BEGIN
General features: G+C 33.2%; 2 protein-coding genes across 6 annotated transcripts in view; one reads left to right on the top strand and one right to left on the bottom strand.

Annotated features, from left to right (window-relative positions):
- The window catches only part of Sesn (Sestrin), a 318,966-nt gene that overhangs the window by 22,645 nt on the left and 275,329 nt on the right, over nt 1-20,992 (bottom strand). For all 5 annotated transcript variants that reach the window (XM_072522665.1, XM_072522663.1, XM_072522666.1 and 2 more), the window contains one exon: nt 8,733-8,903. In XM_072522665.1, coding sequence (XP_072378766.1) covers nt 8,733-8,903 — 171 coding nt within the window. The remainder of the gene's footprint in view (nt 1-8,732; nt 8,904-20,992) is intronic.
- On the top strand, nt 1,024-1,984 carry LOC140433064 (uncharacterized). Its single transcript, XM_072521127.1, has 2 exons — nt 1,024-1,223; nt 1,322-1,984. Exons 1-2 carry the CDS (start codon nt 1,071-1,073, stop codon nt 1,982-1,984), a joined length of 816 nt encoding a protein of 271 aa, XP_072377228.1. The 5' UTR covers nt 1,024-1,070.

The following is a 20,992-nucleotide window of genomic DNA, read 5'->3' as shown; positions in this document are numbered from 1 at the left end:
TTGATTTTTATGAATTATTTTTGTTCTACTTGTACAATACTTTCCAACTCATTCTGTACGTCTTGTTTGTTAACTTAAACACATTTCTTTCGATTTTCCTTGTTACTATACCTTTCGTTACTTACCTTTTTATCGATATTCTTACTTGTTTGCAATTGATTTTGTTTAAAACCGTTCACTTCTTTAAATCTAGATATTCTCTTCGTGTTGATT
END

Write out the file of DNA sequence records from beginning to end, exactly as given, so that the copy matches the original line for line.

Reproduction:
General features: G+C 33.2%; 2 protein-coding genes across 6 annotated transcripts in view; one reads left to right on the top strand and one right to left on the bottom strand.

Annotated features, from left to right (window-relative positions):
- The window catches only part of Sesn (Sestrin), a 318,966-nt gene that overhangs the window by 22,645 nt on the left and 275,329 nt on the right, over nt 1-20,992 (bottom strand). For all 5 annotated transcript variants that reach the window (XM_072522665.1, XM_072522663.1, XM_072522666.1 and 2 more), the window contains one exon: nt 8,733-8,903. In XM_072522665.1, coding sequence (XP_072378766.1) covers nt 8,733-8,903 — 171 coding nt within the window. The remainder of the gene's footprint in view (nt 1-8,732; nt 8,904-20,992) is intronic.
- On the top strand, nt 1,024-1,984 carry LOC140433064 (uncharacterized). Its single transcript, XM_072521127.1, has 2 exons — nt 1,024-1,223; nt 1,322-1,984. Exons 1-2 carry the CDS (start codon nt 1,071-1,073, stop codon nt 1,982-1,984), a joined length of 816 nt encoding a protein of 271 aa, XP_072377228.1. The 5' UTR covers nt 1,024-1,070.

The following is a 20,992-nucleotide window of genomic DNA, read 5'->3' as shown; positions in this document are numbered from 1 at the left end:
TTGATTTTTATGAATTATTTTTGTTCTACTTGTACAATACTTTCCAACTCATTCTGTACGTCTTGTTTGTTAACTTAAACACATTTCTTTCGATTTTCCTTGTTACTATACCTTTCGTTACTTACCTTTTTATCGATATTCTTACTTGTTTGCAATTGATTTTGTTTAAAACCGTTCACTTCTTTAAATCTAGATATTCTCTTCGTGTTGATT